Optimality and Suboptimality in Quadratic Programs
AnsweredDear all,
I have a two stage stochastic programming model which uses a quadratic utility function of the form (1/b)*(Xb)^2 as the objective to be maximized. Here X represents the return of each scenario.
To implement this, I have declared a variable u_s and added the quadratic constraints:
for s in S: u_s <= gp.QuadExpr((1/b)*gp.QuadExpr((x_sb)*(x_sb))
The objective function is then the expectation over the utility in each scenario.
Running this model for different values of b I find that some outcomes are "optimal" while most terminate with suboptimality (status 13).
My questions are:
 Why is this the case? How is this being solved?
 Can I control whether it becomes optimal or not?
 How can I determine the degree of suboptimality?
Thank you in advance!

Hi Viviane,
Why is this the case? How is this being solved?
For convex continuous models, Gurobi uses a Barrier solver (an interior point algorithm). Suboptimal solution are most often a result of shaky model numerics. Did you have a look at our Guidelines for Numerical Issues? This should help improve the Barrier convergence.
Can I control whether it becomes optimal or not?
If you cannot improve the numerics of your model, you could try experimenting with the NumericFocus parameter. Often, also the BarHomogeneous algorithm helps. Please note that improve the numerical properties of your model should always be prioritized over just setting parameters.
How can I determine the degree of suboptimality?
You could print the quality of your solution to check the constraint/bound violations. In rare cases, a suboptimal solution can be far away from the truly optimal point. This is most often the case for badly scaled models.
Best regards,
Jaromił0 
Dear Jaromil,
thanks for your prompt response.
My assumption is that what you mean with shaky numerics in my case could be the fact that I have (continuous) variables that range between 0 and 5,000 and at the same time probabilities between 1.35e07 and 0.5. These probabilities are then multiplied with the outcome of each scenario which can be negative as much as 5e05 and positive as much as 1.1e06 (price coefficients ranging around 1.0 to 150.0).
If I understood correctly what you've shared in the links, then I could try by scaling up the probabilities and/or scaling down some of the inputs that lead to outcomes being that high? Could you confirm that this could be the right direction?
And also to confirm, the Barrier solver should not normally produce suboptimal solutions for a SOCP as it solves for an exact, global optimal? So suboptimality is an issue I am facing because of a badly scaled model and not otherwise not a problem of the QP/SOCP formulation and solution method.
Best Regards and thank you again,
Viviane0 
Hi Viviane,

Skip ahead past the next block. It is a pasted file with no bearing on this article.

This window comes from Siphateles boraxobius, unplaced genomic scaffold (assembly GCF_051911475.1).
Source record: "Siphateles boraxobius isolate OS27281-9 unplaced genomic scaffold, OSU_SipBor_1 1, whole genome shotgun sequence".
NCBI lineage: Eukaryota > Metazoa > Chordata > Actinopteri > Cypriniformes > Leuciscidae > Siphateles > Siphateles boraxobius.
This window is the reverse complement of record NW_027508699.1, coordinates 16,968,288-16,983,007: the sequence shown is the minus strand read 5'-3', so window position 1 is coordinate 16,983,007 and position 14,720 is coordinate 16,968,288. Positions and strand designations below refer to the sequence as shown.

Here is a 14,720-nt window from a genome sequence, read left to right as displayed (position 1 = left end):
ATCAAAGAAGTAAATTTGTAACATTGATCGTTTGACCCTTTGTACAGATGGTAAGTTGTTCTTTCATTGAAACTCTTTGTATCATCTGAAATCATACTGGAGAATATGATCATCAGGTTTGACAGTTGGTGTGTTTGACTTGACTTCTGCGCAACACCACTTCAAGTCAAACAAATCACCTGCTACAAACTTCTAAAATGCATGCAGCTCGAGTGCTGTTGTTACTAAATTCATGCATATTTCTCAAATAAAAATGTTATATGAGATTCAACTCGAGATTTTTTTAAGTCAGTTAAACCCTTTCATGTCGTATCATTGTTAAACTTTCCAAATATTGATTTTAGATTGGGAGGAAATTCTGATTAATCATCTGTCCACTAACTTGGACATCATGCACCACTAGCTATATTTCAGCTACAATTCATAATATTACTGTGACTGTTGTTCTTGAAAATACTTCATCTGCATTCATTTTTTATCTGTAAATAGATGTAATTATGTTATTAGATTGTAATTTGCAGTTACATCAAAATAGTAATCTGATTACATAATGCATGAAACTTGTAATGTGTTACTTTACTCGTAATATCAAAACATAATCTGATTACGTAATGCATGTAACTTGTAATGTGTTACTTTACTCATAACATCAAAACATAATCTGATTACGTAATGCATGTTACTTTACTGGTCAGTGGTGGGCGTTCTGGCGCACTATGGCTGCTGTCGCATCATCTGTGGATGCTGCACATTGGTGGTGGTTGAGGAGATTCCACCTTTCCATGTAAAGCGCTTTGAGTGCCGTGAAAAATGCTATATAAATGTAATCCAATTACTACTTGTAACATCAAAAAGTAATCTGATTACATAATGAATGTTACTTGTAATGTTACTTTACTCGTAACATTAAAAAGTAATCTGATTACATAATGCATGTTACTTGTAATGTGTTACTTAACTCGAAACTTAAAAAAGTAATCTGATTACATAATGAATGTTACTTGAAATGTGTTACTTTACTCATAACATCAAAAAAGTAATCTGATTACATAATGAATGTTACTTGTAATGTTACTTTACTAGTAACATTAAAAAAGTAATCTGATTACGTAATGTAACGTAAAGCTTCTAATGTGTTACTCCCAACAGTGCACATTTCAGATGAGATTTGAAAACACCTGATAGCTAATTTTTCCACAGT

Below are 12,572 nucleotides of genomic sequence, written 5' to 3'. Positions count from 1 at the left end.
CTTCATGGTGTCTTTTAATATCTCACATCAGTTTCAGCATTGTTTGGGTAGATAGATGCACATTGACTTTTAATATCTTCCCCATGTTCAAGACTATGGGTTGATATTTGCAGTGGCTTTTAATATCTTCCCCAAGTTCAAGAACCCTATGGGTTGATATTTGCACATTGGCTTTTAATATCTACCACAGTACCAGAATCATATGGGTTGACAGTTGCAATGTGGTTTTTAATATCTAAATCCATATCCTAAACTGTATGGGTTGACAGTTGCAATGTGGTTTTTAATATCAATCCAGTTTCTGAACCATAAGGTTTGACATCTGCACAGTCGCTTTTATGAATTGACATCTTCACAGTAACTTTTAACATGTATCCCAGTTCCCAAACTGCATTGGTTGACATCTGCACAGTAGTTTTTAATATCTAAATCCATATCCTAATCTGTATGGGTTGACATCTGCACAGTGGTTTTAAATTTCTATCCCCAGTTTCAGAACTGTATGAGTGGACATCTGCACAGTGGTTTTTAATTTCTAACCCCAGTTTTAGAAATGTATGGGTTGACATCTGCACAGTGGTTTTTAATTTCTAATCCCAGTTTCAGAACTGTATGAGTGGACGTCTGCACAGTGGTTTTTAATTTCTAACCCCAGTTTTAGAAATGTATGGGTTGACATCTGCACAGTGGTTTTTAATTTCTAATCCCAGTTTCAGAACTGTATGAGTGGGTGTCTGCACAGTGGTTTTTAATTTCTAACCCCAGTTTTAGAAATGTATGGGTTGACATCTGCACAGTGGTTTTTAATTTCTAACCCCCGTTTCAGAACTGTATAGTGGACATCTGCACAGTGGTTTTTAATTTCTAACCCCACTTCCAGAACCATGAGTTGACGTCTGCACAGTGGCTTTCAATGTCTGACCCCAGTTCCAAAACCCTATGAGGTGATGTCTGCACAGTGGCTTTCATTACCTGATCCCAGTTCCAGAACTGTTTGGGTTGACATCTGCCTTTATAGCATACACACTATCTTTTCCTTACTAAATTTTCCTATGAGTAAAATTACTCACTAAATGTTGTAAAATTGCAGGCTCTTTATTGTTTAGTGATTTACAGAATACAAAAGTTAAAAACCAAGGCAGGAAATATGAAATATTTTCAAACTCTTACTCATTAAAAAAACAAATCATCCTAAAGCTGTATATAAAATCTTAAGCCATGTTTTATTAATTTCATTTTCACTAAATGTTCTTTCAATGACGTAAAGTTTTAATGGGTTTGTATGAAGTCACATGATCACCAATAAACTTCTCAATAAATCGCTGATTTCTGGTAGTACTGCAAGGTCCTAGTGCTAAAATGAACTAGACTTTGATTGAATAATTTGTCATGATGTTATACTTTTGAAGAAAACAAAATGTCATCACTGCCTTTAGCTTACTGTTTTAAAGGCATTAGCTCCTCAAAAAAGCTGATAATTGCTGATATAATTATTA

My assumption is that what you mean with shaky numerics in my case could be the fact that I have (continuous) variables that range between 0 and 5,000 and at the same time probabilities between 1.35e07 and 0.5. These probabilities are then multiplied with the outcome of each scenario which can be negative as much as 5e05 and positive as much as 1.1e06 (price coefficients ranging around 1.0 to 150.0).
Yes, this definitely sounds like the numerical properties of your model should be improved.
If I understood correctly what you've shared in the links, then I could try by scaling up the probabilities and/or scaling down some of the inputs that lead to outcomes being that high? Could you confirm that this could be the right direction?
Correct, it would be ideal when the coefficient ranges and bound ranges of all variables are no more than 4 orders of magnitude apart. Of course, this is often wishful thinking so 67 order of magnitude apart may often be just good enough.
And also to confirm, the Barrier solver should not normally produce suboptimal solutions for a SOCP as it solves for an exact, global optimal?
The word exact is too strong here. Numerical algorithms solve for global optima up to some given tolerance. In the case of the QCP Barrier algorithm, the tolerance is controlled by the BarQCPConvTol parameter.
So suboptimality is an issue I am facing because of a badly scaled model and not otherwise not a problem of the QP/SOCP formulation and solution method.
Yes, a badly scaled model is almost always the reason for suboptimal terminations of the Barrier algorithm. There are also a few other factors which might play a role such as when your model has very dense constraints. This often leads to accumulation of numerical error during mathematical operations which can be significant for Barrier's convergence.
Best regards,
Jaromił0
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